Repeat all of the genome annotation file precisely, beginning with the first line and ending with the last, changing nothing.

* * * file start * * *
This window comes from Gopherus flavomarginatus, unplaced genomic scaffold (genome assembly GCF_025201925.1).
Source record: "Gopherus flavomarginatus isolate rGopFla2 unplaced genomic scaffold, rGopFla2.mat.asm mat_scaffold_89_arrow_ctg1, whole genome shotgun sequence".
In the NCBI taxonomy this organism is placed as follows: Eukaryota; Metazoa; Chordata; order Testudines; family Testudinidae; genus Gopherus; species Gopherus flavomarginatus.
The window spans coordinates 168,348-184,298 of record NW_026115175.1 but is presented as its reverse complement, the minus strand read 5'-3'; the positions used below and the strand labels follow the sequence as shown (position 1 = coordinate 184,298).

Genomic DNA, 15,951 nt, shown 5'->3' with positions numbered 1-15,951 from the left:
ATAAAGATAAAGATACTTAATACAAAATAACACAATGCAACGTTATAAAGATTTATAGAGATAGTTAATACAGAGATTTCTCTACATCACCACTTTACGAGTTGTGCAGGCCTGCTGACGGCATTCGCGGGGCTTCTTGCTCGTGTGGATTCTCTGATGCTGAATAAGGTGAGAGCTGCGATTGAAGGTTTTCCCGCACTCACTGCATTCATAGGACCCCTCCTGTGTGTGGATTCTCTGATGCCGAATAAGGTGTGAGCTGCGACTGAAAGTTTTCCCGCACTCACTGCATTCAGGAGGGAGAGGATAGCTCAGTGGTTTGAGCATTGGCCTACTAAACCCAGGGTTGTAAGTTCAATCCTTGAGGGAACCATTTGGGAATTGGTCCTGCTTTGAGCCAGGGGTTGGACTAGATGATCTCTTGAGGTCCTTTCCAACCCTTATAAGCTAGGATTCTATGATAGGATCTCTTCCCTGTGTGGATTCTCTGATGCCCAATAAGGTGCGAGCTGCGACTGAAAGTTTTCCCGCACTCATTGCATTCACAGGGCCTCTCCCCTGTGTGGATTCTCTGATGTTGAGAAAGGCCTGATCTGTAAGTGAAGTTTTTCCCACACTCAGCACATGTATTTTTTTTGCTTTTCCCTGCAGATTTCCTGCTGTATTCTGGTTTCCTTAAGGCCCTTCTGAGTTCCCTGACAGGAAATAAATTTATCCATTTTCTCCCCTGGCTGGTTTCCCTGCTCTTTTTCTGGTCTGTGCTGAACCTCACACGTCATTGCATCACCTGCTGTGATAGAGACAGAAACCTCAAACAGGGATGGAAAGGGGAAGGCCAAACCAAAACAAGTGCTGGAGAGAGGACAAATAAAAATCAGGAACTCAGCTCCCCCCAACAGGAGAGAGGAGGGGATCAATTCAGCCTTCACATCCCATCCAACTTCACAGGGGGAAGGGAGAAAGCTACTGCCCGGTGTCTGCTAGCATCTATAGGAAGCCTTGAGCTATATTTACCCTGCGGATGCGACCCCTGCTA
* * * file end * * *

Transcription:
This window comes from Gopherus flavomarginatus, unplaced genomic scaffold (genome assembly GCF_025201925.1).
Source record: "Gopherus flavomarginatus isolate rGopFla2 unplaced genomic scaffold, rGopFla2.mat.asm mat_scaffold_89_arrow_ctg1, whole genome shotgun sequence".
In the NCBI taxonomy this organism is placed as follows: Eukaryota; Metazoa; Chordata; order Testudines; family Testudinidae; genus Gopherus; species Gopherus flavomarginatus.
The window spans coordinates 168,348-184,298 of record NW_026115175.1 but is presented as its reverse complement, the minus strand read 5'-3'; the positions used below and the strand labels follow the sequence as shown (position 1 = coordinate 184,298).

Genomic DNA, 15,951 nt, shown 5'->3' with positions numbered 1-15,951 from the left:
ATAAAGATAAAGATACTTAATACAAAATAACACAATGCAACGTTATAAAGATTTATAGAGATAGTTAATACAGAGATTTCTCTACATCACCACTTTACGAGTTGTGCAGGCCTGCTGACGGCATTCGCGGGGCTTCTTGCTCGTGTGGATTCTCTGATGCTGAATAAGGTGAGAGCTGCGATTGAAGGTTTTCCCGCACTCACTGCATTCATAGGACCCCTCCTGTGTGTGGATTCTCTGATGCCGAATAAGGTGTGAGCTGCGACTGAAAGTTTTCCCGCACTCACTGCATTCAGGAGGGAGAGGATAGCTCAGTGGTTTGAGCATTGGCCTACTAAACCCAGGGTTGTAAGTTCAATCCTTGAGGGAACCATTTGGGAATTGGTCCTGCTTTGAGCCAGGGGTTGGACTAGATGATCTCTTGAGGTCCTTTCCAACCCTTATAAGCTAGGATTCTATGATAGGATCTCTTCCCTGTGTGGATTCTCTGATGCCCAATAAGGTGCGAGCTGCGACTGAAAGTTTTCCCGCACTCATTGCATTCACAGGGCCTCTCCCCTGTGTGGATTCTCTGATGTTGAGAAAGGCCTGATCTGTAAGTGAAGTTTTTCCCACACTCAGCACATGTATTTTTTTTGCTTTTCCCTGCAGATTTCCTGCTGTATTCTGGTTTCCTTAAGGCCCTTCTGAGTTCCCTGACAGGAAATAAATTTATCCATTTTCTCCCCTGGCTGGTTTCCCTGCTCTTTTTCTGGTCTGTGCTGAACCTCACACGTCATTGCATCACCTGCTGTGATAGAGACAGAAACCTCAAACAGGGATGGAAAGGGGAAGGCCAAACCAAAACAAGTGCTGGAGAGAGGACAAATAAAAATCAGGAACTCAGCTCCCCCCAACAGGAGAGAGGAGGGGATCAATTCAGCCTTCACATCCCATCCAACTTCACAGGGGGAAGGGAGAAAGCTACTGCCCGGTGTCTGCTAGCATCTATAGGAAGCCTTGAGCTATATTTACCCTGCGGATGCGACCCCTGCTA